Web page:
Palm Strikes Back At Apple Over iTunes
"That's right -- you once again can have seamless access to your music, photos and videos from the current version of iTunes (8.2.1)," wrote John Traynor, Palm's vice president for business products, on the Official Palm Blog. The post mainly highlights new features for business users such as improvements to Exchange ActiveSync. But that's simply Palm burying the lead.
Apple had warned that the iTunes 8.2.1. update for the iPhone 3.0 software would not provide syncing capability for non-Apple media players. That move took aim at the Pre, which until then had been providing customers with the ability to get iTunes without having to buy the rival iPhone.
While specific numbers on Pre sales are hard to come by, both Palm and wireless partner Sprint have been pleased with results since the much-hyped smartphone was released in June. Edward Snyder, a wireless industry analyst with Charter Equity Research, last month estimated that 300,000 Pre units had been sold so far, and forecast that Palm will ship 1 million in its first full quarter of production.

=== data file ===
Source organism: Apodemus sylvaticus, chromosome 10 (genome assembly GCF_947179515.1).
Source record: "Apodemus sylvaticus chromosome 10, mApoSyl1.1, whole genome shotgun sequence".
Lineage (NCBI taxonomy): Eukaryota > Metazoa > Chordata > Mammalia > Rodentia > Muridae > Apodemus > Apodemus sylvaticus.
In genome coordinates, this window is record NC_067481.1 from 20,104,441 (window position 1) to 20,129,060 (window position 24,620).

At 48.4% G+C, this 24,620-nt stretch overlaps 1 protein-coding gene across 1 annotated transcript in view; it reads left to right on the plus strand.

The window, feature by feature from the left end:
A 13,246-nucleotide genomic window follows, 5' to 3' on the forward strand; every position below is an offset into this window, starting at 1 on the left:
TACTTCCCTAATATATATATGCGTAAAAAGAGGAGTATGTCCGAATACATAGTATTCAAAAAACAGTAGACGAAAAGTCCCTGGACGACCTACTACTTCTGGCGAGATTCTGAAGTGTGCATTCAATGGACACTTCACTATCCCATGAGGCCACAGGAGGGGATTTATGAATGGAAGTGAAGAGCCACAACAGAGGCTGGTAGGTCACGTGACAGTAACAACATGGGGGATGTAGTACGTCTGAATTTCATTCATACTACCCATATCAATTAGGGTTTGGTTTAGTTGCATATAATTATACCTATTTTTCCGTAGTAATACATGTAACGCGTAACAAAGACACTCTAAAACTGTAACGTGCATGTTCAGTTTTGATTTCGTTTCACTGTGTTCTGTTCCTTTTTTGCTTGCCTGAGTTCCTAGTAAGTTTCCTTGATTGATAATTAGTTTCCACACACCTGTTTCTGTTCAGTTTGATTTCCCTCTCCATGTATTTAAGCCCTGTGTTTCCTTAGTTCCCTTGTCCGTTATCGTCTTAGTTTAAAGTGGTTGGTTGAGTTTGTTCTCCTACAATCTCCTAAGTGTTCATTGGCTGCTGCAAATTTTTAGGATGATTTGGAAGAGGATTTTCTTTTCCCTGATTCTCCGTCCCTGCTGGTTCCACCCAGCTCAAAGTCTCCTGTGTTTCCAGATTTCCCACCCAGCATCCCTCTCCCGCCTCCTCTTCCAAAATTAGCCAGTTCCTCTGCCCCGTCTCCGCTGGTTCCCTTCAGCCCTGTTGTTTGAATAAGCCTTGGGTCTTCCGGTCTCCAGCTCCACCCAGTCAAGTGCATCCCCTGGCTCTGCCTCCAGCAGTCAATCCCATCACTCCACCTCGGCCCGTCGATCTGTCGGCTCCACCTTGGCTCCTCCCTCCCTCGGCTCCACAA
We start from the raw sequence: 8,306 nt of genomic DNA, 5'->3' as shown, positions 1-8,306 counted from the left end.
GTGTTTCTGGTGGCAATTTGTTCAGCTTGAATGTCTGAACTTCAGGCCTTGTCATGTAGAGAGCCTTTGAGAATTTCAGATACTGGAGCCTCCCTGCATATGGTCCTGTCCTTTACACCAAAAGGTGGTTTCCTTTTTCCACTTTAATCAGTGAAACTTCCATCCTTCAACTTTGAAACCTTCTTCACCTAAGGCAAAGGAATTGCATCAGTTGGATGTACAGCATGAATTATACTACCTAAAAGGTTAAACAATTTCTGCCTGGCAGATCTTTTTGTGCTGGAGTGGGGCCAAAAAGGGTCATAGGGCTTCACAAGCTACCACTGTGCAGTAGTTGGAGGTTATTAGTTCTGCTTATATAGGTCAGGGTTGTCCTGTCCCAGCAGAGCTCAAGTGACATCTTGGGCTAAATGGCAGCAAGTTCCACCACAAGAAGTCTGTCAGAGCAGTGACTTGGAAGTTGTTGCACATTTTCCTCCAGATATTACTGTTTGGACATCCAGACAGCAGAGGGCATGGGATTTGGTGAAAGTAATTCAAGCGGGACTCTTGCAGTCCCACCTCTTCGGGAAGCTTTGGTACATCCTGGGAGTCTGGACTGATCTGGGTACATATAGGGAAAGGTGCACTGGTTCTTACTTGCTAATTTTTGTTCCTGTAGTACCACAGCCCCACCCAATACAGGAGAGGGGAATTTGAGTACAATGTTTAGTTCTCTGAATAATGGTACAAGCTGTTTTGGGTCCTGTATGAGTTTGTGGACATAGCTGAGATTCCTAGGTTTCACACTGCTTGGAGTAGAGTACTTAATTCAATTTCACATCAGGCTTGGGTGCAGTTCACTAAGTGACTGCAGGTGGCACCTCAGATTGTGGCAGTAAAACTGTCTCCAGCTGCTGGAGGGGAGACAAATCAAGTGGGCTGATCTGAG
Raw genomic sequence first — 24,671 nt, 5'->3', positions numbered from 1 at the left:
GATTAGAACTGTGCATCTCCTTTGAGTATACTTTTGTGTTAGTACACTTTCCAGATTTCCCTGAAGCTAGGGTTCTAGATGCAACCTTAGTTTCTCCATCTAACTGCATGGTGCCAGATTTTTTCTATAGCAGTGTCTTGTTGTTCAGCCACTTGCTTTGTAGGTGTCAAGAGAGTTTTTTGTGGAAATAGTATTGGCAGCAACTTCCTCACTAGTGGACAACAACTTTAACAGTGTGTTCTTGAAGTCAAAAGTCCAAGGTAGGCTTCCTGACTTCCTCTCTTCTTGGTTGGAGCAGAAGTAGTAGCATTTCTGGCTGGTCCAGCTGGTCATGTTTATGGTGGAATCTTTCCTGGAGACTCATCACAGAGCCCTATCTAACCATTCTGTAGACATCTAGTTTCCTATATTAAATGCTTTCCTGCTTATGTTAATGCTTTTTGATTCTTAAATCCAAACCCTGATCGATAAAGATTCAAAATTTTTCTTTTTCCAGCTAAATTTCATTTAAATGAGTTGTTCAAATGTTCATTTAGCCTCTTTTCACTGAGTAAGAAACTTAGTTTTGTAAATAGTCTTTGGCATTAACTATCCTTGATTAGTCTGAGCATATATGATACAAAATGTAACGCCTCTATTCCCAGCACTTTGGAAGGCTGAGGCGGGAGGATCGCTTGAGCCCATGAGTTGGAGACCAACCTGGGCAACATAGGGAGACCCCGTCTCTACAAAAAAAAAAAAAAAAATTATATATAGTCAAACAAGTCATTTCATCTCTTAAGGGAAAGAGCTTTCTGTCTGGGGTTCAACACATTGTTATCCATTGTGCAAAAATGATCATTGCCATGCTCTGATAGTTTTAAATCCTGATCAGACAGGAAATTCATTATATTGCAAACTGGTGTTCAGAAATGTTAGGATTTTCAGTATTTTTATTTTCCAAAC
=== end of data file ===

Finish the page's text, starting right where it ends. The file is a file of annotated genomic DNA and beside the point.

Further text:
Needless to say, Apple sees no reason to help Palm potentially sell more phones by making the Pre an iTunes-friendly device. The company may have assumed that Palm was backing down last week when it told customers that they could still transfer music through a USB connection or older iTunes software.
Now the question is how Apple will respond in this high-tech war of nerves. "My guess is that a technical step of some sort is most likely," suggested Jeremy Horwitz, editor in chief of iLounge, a blog focued on all things iPhone and iPod. "It's obvious that Palm's engineers are tweaking Apple in a very deliberate and provocative way, and it's unclear whether this is being done with some endgame in mind, or merely to continue to generate press for the Pre."
He added that legal action by Apple was unlikely because of the potential public relations and antitrust-related pitfalls it would involve. That doesn't mean Apple would not at least threaten litigation. In an unrelated matter, Microsoft recently changed one of the ads in its "Laptop Hunters" campaign to reflect lower pricing on Mac notebooks after hearing from Apple's lawyers.